Haman was also an astrologer, and when he was about to fix the time for the massacre of the Jews he first cast lots to ascertain which was the most auspicious day of the week for that purpose. [ [http://jewishencyclopedia.com/view.jsp?artid=156&letter=H&search=Haman#1 JewishEncyclopedia.com - HAMAN THE AGAGITE ] ] Each day, however, proved to be under some influence favorable to the Jews. [ [http://jewishencyclopedia.com/view.jsp?artid=156&letter=H&search=Haman#1 JewishEncyclopedia.com - HAMAN THE AGAGITE ] ] He then sought to fix the month, but found that the same was true of each month; thus, Nisan was favorable to the Jews because of the Passover sacrifice; Iyyar, because of the small Passover. [ [http://jewishencyclopedia.com/view.jsp?artid=156&letter=H&search=Haman#1 JewishEncyclopedia.com - HAMAN THE AGAGITE ] ] But when he arrived at Adar he found that its zodiacal sign was Pisces, and he said, "Now I shall be able to swallow them as fish which swallow one another" (Esth. R. vii.; Targ. Sheni iii.). [ [http://jewishencyclopedia.com/view.jsp?artid=156&letter=H&search=Haman#1 JewishEncyclopedia.com - HAMAN THE AGAGITE ] ]

Haman had 365 counselors, but the advice of none was so good as that of his wife, Zeresh. [ [http://jewishencyclopedia.com/view.jsp?artid=156&letter=H&search=Haman#1 JewishEncyclopedia.com - HAMAN THE AGAGITE ] ] She induced Haman to build a gallows for Mordechai, assuring him that this was the only way in which he would be able to prevail over his enemy, for hitherto the just had always been rescued from every other kind of death. [ [http://jewishencyclopedia.com/view.jsp?artid=156&letter=H&search=Haman#1 JewishEncyclopedia.com - HAMAN THE AGAGITE ] ] As God foresaw that Haman himself would be hanged on the gallows He asked which tree would volunteer to serve as the instrument of death. Each tree, declaring that it was used for some holy purpose, objected to being soiled by the unclean body of Haman. Only the thorn-tree could find no excuse, and therefore offered itself for a gallows (Esth. R. ix.; Midr. Abba Gorion vii., ed. Buber, Wilna, 1886; in Targum Sheni this is narrated somewhat differently).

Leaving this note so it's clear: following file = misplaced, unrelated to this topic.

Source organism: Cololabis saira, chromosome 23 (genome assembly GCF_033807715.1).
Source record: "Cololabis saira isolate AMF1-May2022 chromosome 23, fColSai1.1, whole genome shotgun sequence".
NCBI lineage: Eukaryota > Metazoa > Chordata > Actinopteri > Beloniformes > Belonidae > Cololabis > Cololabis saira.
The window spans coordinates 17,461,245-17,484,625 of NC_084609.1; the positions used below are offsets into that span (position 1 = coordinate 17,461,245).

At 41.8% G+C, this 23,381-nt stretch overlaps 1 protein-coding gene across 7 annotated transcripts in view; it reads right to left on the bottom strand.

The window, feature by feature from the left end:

Haman's lineage is given in the Targum Sheni as follows: "Haman the son of Hammedatha the Agagite, son of Srach, son of Buza, son of Iphlotas, son of Dyosef, son of Dyosim, son of Prome, son of Ma'dei, son of Bla'akan, son of Intimrom, son of Harirom, son of Sh'gar, son of Nigar, son of Farmashta, son of Vayezatha, son of Agag, son of Sumki, son of Amalek, son of the concubine of Eliphaz, firstborn son of Esau". There are apparently several generations omitted between Agag, who was executed by Samuel the prophet in the time of King Saul. and Amalek, who lived several hundred years earlier.

Josephus

Haman is mentioned by Josephus in his Antiquities of the Jews. Josephus' account of the story is drawn from the Septuagint translation of the Book of Esther and from other Greek and Jewish sources, some are no longer extant.

Purim traditions

The Jewish holiday of Purim commemorates the story of the deliverance of the Jews and the defeat of Haman. On that day, the Book of Esther is read publicly and much noise and tumult is raised at every mention of his name. A special noisemaker called a "Gragger" is used to express disdain for Haman. Pastry known as Oznei Haman (אוזני המן, lit. "Ears of Haman") are traditionally eaten on this day.

Etymology and meaning of the name

Several etymologies have been proposed for the name. It has been equated with the Persian name "Omanes" [Encyclopedia Judaica CD-ROM Edition 1.0 1997, "Haman"] recorded by Greek historians, derived from the Persian Vohuman ["Traditions of the Magi: Zoroastrianism in Greek and Latin Literature, PhD thesis, A. F. De Jong, University of Utrecht, 1996] . Alternatively it has been associated with the Persian word "Hamayun" meaning "illustrious" [Encyclopedia Judaica CD-ROM Edition 1.0 1997, "Haman"] (naming dictionaries typically list it as meaning "magnificent"), or with the sacred drink Haoma [ibid] . The 19th century Bible critic Jensen associated it with the Elamite god Humban a view dismissed by later scholars. [A Critical and Exegetical Commentary on the Book of Esther, Lewis Bayles Paton, The Biblical World, Vol. 33, No. 2 (Feb., 1909)] .

References

*JewishEncyclopedia

Notes